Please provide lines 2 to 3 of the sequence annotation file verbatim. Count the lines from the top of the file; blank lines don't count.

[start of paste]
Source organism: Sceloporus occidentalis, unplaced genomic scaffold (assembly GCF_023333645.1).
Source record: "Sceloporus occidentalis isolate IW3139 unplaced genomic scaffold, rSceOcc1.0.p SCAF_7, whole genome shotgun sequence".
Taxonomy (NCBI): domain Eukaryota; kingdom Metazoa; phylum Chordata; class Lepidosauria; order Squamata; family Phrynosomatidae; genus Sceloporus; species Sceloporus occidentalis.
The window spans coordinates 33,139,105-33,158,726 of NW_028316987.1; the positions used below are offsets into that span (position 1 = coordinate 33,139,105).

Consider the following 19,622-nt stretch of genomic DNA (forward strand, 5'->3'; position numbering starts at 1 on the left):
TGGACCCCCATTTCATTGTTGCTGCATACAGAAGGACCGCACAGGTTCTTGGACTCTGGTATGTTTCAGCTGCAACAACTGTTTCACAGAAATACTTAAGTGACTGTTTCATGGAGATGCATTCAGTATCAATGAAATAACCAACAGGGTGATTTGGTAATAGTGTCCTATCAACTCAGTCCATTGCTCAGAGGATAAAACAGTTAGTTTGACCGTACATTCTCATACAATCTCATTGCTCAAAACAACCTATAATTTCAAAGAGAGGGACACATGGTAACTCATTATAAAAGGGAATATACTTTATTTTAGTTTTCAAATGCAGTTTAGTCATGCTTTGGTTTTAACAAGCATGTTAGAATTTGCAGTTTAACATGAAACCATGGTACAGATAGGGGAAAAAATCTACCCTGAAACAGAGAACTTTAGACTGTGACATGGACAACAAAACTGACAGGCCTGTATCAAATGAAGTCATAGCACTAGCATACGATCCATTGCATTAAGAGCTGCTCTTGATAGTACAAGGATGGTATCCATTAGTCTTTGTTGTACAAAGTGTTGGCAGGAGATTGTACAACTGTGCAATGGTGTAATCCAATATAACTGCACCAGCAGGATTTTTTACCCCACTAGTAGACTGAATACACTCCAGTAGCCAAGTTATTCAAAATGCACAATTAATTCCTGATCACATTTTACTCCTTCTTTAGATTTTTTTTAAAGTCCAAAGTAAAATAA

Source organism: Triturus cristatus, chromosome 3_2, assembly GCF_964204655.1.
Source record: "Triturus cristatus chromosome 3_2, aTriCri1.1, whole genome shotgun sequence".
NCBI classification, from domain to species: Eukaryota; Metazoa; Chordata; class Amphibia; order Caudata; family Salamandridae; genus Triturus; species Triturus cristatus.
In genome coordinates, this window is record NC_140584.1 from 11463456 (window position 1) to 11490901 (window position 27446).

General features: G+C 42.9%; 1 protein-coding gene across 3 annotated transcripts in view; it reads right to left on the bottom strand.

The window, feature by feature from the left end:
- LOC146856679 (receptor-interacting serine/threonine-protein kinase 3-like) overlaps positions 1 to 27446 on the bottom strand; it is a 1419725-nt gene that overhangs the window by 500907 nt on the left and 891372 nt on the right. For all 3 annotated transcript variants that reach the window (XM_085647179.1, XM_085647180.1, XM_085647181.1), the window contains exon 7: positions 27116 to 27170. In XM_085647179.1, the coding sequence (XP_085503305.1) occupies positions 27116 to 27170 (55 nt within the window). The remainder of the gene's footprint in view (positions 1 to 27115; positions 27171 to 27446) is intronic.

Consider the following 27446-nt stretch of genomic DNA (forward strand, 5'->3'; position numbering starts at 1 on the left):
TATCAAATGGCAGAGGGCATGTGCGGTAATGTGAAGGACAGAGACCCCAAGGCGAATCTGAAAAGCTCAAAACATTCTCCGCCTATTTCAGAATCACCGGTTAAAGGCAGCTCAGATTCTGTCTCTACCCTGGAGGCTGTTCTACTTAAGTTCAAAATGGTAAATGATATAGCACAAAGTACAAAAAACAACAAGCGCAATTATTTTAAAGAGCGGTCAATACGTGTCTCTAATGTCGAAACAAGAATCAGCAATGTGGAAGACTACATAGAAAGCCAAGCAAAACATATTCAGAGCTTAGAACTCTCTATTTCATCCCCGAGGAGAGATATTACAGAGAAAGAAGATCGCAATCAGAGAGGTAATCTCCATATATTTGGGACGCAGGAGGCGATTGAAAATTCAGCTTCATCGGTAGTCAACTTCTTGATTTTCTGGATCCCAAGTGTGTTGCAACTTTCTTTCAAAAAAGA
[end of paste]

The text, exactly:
Source record: "Sceloporus occidentalis isolate IW3139 unplaced genomic scaffold, rSceOcc1.0.p SCAF_7, whole genome shotgun sequence".
Taxonomy (NCBI): domain Eukaryota; kingdom Metazoa; phylum Chordata; class Lepidosauria; order Squamata; family Phrynosomatidae; genus Sceloporus; species Sceloporus occidentalis.